SqueakyChu | Aug 4, 2015 |
Yum. What reader isn't gonna give it 5 stars? ( )
  bookczuk | Feb 26, 2015 |
A tribute to the reading life....lovely! ( )
  Sherri68 | Mar 30, 2013 |
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Amazon.com Amazon.com Review (ISBN 0345422783, Paperback)

A recurring theme throughout Anna Quindlen's How Reading Changed My Life is the comforting premise that readers are never alone. "There was waking, and there was sleeping. And then there were books," she writes, "a kind of parallel universe in which anything might happen and frequently did, a universe in which I might be a newcomer but never really a stranger. My real, true world." Later, she quotes editor Hazel Rochman: "Reading makes immigrants of us all. It takes us away from home, but, most important, it finds homes for us everywhere." Indeed, Quindlen's essays are full of the names of "friends," real or fictional--Anne of Green Gables and Heidi; Anthony Trollope and Jane Austen, to name just a few--who have comforted, inspired, educated, and delighted her throughout her life. In four short essays Quindlen shares her thoughts on the act of reading itself ("It is like the rubbing of two sticks together to make a fire, the act of reading, an improbable pedestrian task that leads to heat and light"); analyzes the difference between how men and women read ("there are very few books in which male characters, much less boys, are portrayed as devoted readers"); and cheerfully defends middlebrow literature:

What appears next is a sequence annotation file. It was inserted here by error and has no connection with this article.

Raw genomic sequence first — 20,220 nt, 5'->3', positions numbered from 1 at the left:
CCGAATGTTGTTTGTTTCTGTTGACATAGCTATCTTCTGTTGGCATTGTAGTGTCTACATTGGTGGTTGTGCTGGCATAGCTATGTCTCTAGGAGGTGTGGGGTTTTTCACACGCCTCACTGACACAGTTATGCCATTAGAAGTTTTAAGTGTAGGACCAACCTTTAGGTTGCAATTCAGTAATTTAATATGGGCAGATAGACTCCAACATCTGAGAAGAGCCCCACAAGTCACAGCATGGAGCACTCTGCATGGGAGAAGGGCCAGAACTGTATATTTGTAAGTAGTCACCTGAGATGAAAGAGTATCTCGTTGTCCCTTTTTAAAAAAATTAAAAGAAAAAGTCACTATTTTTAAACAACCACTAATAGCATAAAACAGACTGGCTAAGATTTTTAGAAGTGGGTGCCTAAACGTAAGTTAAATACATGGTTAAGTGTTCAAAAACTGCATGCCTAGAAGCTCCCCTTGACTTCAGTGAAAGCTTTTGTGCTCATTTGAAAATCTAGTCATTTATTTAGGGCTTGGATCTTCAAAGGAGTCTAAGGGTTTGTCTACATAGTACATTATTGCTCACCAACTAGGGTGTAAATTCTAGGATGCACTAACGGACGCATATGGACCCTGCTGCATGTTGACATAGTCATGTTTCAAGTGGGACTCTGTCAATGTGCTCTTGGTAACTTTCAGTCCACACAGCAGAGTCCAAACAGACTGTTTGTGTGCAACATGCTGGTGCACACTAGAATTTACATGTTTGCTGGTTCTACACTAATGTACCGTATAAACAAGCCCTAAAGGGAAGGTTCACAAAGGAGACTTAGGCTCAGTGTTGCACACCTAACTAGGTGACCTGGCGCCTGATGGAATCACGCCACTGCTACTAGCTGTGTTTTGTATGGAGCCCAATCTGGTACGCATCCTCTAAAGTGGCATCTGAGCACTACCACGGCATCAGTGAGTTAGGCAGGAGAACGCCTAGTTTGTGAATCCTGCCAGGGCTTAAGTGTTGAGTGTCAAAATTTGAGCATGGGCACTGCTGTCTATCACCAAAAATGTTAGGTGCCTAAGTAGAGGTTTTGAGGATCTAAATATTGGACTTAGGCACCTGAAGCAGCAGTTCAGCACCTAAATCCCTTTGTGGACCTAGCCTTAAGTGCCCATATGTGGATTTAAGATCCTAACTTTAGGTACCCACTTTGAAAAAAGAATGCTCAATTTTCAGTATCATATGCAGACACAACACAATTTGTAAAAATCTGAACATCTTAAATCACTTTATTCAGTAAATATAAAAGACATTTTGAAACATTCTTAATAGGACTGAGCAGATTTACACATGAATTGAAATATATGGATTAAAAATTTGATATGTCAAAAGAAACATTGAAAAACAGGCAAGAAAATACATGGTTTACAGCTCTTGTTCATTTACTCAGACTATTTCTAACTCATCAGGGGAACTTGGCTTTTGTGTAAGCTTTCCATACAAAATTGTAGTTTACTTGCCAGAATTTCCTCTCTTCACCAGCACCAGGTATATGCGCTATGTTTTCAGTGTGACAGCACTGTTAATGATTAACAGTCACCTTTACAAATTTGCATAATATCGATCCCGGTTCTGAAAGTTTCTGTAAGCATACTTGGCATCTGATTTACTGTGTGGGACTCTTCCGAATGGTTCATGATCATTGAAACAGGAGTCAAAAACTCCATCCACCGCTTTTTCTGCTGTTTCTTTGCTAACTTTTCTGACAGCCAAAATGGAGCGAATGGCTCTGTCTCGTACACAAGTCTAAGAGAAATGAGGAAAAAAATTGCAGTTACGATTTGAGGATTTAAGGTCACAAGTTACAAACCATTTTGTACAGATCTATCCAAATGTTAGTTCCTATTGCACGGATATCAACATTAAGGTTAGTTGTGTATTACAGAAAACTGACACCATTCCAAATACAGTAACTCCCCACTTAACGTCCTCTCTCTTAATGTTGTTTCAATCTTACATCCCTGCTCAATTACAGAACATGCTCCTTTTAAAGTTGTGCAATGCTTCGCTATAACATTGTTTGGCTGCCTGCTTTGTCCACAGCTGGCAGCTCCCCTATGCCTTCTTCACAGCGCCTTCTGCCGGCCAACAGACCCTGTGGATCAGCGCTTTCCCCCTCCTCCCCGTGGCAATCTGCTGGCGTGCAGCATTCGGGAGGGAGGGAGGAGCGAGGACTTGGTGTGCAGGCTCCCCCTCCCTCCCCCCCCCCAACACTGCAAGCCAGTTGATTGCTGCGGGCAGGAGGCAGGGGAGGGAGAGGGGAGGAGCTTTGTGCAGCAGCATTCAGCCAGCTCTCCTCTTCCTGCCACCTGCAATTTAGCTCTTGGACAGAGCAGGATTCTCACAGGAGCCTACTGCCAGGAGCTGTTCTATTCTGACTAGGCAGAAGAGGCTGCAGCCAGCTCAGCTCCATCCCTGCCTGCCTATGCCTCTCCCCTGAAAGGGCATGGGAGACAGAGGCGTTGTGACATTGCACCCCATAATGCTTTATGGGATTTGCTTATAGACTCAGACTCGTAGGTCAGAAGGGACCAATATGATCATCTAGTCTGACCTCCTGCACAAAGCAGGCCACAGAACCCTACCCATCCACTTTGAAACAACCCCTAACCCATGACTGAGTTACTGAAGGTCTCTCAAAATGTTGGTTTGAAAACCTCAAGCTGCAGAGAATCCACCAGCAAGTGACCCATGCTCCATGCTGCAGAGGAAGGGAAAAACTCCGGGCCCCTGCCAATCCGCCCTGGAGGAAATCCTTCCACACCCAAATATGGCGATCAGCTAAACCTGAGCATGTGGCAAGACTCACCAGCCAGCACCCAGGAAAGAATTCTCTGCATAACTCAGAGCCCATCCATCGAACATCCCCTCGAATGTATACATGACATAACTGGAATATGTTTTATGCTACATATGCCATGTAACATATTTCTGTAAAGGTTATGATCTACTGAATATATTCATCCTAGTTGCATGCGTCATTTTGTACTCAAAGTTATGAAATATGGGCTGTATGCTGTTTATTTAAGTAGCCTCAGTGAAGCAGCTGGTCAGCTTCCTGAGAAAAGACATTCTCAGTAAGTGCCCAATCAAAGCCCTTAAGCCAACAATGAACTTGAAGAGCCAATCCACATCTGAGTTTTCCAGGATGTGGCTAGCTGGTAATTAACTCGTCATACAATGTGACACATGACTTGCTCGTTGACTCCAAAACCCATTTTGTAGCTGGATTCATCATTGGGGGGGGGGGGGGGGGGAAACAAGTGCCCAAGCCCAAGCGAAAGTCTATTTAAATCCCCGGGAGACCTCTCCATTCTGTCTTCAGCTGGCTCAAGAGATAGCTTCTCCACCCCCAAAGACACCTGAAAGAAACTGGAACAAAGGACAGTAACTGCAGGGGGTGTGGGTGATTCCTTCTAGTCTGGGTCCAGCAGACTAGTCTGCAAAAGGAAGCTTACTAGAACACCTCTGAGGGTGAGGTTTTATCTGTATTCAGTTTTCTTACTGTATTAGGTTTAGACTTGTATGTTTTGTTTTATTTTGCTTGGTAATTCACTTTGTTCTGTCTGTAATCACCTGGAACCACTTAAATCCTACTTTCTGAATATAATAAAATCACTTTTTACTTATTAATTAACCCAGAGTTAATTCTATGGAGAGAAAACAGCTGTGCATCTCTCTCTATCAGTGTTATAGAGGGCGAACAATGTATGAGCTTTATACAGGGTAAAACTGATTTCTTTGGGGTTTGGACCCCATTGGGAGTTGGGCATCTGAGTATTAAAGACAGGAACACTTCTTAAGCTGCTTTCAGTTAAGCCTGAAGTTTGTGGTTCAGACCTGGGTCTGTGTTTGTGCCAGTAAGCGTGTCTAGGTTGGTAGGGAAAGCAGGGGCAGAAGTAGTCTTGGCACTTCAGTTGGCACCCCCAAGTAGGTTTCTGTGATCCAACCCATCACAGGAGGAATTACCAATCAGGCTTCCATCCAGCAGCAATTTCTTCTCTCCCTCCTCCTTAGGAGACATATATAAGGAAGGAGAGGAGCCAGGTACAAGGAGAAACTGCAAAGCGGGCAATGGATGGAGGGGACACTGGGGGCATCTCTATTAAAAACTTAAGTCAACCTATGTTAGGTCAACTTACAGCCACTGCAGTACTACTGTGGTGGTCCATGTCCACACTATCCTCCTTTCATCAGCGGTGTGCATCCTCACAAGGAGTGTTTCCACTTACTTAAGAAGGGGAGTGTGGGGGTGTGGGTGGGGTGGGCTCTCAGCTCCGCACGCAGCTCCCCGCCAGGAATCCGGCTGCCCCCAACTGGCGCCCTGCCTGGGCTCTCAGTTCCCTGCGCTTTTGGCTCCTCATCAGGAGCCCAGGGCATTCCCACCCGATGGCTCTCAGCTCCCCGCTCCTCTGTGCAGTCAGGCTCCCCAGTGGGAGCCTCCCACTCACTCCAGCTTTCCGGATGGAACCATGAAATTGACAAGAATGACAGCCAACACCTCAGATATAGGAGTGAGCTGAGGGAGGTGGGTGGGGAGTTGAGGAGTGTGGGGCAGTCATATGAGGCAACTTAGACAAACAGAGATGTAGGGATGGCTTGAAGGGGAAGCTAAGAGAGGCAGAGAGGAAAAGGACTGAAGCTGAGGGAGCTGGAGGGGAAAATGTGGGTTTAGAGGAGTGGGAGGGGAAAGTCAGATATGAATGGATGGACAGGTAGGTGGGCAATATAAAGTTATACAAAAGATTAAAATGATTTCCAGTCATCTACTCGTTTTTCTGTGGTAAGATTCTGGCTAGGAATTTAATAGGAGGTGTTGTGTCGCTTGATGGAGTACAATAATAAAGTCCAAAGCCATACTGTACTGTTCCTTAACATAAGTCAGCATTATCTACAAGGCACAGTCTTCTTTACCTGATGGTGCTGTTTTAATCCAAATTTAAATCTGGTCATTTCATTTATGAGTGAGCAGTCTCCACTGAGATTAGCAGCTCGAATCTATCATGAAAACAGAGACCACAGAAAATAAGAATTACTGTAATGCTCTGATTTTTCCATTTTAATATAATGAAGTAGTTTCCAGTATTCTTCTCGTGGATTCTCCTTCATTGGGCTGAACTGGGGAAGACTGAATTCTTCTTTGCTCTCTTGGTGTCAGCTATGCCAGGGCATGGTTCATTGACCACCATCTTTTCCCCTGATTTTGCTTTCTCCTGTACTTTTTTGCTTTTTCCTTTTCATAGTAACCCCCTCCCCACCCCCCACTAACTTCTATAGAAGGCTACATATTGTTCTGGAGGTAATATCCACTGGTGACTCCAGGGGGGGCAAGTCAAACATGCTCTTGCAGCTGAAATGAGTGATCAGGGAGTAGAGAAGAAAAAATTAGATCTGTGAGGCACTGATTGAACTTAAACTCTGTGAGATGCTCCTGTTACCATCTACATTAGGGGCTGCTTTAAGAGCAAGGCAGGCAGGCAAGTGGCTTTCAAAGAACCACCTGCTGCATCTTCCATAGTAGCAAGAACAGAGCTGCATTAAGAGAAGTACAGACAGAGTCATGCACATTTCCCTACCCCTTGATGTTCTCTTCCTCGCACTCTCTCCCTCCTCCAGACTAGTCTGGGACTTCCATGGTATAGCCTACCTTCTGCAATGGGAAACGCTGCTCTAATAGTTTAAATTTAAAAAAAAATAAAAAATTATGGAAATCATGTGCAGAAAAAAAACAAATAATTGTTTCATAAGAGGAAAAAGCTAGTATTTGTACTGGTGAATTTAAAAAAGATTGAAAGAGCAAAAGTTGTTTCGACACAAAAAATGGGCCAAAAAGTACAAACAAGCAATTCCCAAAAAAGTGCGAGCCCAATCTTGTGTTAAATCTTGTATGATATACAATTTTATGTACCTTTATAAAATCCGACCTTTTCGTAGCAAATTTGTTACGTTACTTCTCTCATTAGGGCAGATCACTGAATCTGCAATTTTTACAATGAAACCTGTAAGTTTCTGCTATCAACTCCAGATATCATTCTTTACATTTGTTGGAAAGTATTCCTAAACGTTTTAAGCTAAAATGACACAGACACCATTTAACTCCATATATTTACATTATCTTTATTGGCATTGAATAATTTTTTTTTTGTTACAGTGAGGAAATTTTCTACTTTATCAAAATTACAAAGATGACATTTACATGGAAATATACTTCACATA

Most of those so-called middlebrow readers would have readily admitted that the Iliad set a standard that could not be matched by What Makes Sammy Run? or Exodus. But any reader with common sense would also understand intuitively, immediately, that such comparisons are false, that the uses of reading are vast and variegated and that some of them are not addressed by Homer.
The Canon, censorship, and the future of publishing, not to mention that of reading itself, are all subjects Quindlen addresses with intelligence and optimism in a book that may not change your life, but will no doubt remind you of other books that did. --Alix Wilber

(retrieved from Amazon Thu, 12 Mar 2015 18:22:58 -0400)

Pulitzer Prize-winning columnist and bestselling author Anna Quindlen uses the mastery of the medium in which she works to send an utterly compelling message as she explores the importance of books in her life and their vital role in society. THE LIBRARY OF CONTEMPORARY THOUGHT is a groundbreaking series where America's finest writers and most brilliant minds tackle today's most provocative, fascinating, and relevant issues. Striking and daring, creative and important, these original voices on matters political, social, economic, and cultural, will enlighten, comfort, entertain, enrage, and ignite healthy debate across the country.… (more)